"My dream has always been to become the best I can," Troff said. "Kasparov told us in St. Louis, 'If you put in the work, we'll put in the work.' He said he planned to get us over 2,700, which is super-GM (grandmaster). He said I could get to GM by 16."

Troff's next steps will be to fill the qualifications for international master, one step above his current rank, before he moves on to grandmaster. While not officially recognized by the Federation Internationale des Echecs (World Chess Federation), "super-GM" is chess lingo for players who are rated above 2,700 points. Only 85 players in the world have ever broken 2,700. Kasparov is one of six who are ranked above 2,800.

But no matter how far Troff ascends in the chess world — and the spotlight — his family says he remains genuine. He tends to be quiet around people he doesn't know, but his friends and family see him as a tease who loves to joke around. He's curious, cares about others and doesn't hold grudges, Kim Troff said.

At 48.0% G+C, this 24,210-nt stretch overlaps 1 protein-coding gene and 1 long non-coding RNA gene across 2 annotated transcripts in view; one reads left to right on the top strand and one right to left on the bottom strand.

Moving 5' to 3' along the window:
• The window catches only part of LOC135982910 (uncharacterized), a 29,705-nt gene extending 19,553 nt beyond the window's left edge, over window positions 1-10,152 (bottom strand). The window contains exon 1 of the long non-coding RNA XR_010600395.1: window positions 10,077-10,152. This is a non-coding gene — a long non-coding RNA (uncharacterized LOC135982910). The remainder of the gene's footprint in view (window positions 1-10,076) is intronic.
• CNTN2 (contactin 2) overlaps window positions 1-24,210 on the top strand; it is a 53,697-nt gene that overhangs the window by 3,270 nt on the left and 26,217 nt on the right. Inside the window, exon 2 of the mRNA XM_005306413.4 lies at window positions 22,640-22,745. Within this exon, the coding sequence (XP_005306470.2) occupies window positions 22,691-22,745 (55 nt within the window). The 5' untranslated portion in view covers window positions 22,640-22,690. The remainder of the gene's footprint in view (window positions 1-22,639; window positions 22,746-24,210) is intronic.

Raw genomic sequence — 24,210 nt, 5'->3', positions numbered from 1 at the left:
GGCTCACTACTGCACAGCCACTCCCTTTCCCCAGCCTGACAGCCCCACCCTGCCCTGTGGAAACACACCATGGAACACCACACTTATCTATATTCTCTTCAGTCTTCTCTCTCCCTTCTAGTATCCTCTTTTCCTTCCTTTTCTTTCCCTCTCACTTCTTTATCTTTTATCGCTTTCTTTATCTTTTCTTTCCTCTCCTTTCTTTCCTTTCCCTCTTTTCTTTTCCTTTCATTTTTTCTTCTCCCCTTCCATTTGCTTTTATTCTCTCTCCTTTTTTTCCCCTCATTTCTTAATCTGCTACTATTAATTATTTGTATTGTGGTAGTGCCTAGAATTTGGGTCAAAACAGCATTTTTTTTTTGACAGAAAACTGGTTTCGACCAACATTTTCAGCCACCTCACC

"Kayden doesn't really enjoy being in the spotlight. He's never been one of those kids who are like, 'Look at me, look what I can do,'" she said. "He understands he has a responsibility to let people know what he's doing because he's kind of an ambassador for chess, but he's not crazy about it. We're pretty protective of him. We try really hard to balance between helping him fulfill his dream, promoting chess and not giving him too much."

Managing the media is not the only thing the Troffs have to balance. Kayden Troff has to work to balance his hours spent practicing chess with activities and responsibilities at school, in the LDS Church and with his family. Until recently, Troff also had a number of personal students who he taught to help pay for his chess-related travel expenses. Although Troff loved teaching, Kasparov required him to stop as part of the Young Stars program so he could focus on his own chess development.

"It takes a lot of organizing," he said with a wry smile.

Zachary Troff said one thing he thought was great about his brother was "he doesn't think he's all that."

"He's my little bro. I love him."